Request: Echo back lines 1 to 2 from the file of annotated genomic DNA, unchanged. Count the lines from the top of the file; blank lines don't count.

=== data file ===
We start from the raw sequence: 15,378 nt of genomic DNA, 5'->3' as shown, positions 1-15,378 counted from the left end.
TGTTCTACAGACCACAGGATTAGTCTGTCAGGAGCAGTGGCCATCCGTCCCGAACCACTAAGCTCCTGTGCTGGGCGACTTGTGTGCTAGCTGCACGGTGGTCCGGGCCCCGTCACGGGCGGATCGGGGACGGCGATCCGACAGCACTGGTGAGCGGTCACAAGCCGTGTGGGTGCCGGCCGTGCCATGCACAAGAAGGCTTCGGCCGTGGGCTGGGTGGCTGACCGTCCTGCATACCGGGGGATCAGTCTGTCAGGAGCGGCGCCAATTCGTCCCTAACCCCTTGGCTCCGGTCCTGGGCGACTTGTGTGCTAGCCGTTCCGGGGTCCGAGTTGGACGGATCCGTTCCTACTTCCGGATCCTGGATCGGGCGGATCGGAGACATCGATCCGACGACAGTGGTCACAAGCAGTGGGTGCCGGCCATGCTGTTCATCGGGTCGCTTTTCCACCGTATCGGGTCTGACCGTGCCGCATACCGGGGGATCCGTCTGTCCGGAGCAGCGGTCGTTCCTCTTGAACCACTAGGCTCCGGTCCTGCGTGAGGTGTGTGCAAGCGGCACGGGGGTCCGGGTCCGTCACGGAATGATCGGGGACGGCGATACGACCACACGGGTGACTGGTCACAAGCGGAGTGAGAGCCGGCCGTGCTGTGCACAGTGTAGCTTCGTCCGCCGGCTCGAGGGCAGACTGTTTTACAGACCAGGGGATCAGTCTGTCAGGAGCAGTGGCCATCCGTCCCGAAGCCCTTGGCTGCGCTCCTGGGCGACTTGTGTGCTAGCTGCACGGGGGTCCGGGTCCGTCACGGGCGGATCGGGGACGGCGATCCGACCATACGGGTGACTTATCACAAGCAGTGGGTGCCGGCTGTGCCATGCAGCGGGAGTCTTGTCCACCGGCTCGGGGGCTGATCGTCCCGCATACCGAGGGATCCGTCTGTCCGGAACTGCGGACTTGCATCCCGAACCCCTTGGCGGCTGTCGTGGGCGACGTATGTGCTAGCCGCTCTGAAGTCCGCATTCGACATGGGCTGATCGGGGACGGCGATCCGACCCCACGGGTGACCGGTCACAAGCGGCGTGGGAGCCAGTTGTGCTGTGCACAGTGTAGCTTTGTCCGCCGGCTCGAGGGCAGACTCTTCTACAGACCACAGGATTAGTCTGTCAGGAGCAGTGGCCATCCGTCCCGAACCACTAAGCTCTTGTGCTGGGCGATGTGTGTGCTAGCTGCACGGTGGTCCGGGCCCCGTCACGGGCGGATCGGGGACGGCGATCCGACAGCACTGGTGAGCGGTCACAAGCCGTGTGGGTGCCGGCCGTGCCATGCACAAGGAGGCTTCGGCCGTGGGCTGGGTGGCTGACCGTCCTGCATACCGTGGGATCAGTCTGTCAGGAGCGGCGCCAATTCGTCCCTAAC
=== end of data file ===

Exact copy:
We start from the raw sequence: 15,378 nt of genomic DNA, 5'->3' as shown, positions 1-15,378 counted from the left end.
TGTTCTACAGACCACAGGATTAGTCTGTCAGGAGCAGTGGCCATCCGTCCCGAACCACTAAGCTCCTGTGCTGGGCGACTTGTGTGCTAGCTGCACGGTGGTCCGGGCCCCGTCACGGGCGGATCGGGGACGGCGATCCGACAGCACTGGTGAGCGGTCACAAGCCGTGTGGGTGCCGGCCGTGCCATGCACAAGAAGGCTTCGGCCGTGGGCTGGGTGGCTGACCGTCCTGCATACCGGGGGATCAGTCTGTCAGGAGCGGCGCCAATTCGTCCCTAACCCCTTGGCTCCGGTCCTGGGCGACTTGTGTGCTAGCCGTTCCGGGGTCCGAGTTGGACGGATCCGTTCCTACTTCCGGATCCTGGATCGGGCGGATCGGAGACATCGATCCGACGACAGTGGTCACAAGCAGTGGGTGCCGGCCATGCTGTTCATCGGGTCGCTTTTCCACCGTATCGGGTCTGACCGTGCCGCATACCGGGGGATCCGTCTGTCCGGAGCAGCGGTCGTTCCTCTTGAACCACTAGGCTCCGGTCCTGCGTGAGGTGTGTGCAAGCGGCACGGGGGTCCGGGTCCGTCACGGAATGATCGGGGACGGCGATACGACCACACGGGTGACTGGTCACAAGCGGAGTGAGAGCCGGCCGTGCTGTGCACAGTGTAGCTTCGTCCGCCGGCTCGAGGGCAGACTGTTTTACAGACCAGGGGATCAGTCTGTCAGGAGCAGTGGCCATCCGTCCCGAAGCCCTTGGCTGCGCTCCTGGGCGACTTGTGTGCTAGCTGCACGGGGGTCCGGGTCCGTCACGGGCGGATCGGGGACGGCGATCCGACCATACGGGTGACTTATCACAAGCAGTGGGTGCCGGCTGTGCCATGCAGCGGGAGTCTTGTCCACCGGCTCGGGGGCTGATCGTCCCGCATACCGAGGGATCCGTCTGTCCGGAACTGCGGACTTGCATCCCGAACCCCTTGGCGGCTGTCGTGGGCGACGTATGTGCTAGCCGCTCTGAAGTCCGCATTCGACATGGGCTGATCGGGGACGGCGATCCGACCCCACGGGTGACCGGTCACAAGCGGCGTGGGAGCCAGTTGTGCTGTGCACAGTGTAGCTTTGTCCGCCGGCTCGAGGGCAGACTCTTCTACAGACCACAGGATTAGTCTGTCAGGAGCAGTGGCCATCCGTCCCGAACCACTAAGCTCTTGTGCTGGGCGATGTGTGTGCTAGCTGCACGGTGGTCCGGGCCCCGTCACGGGCGGATCGGGGACGGCGATCCGACAGCACTGGTGAGCGGTCACAAGCCGTGTGGGTGCCGGCCGTGCCATGCACAAGGAGGCTTCGGCCGTGGGCTGGGTGGCTGACCGTCCTGCATACCGTGGGATCAGTCTGTCAGGAGCGGCGCCAATTCGTCCCTAAC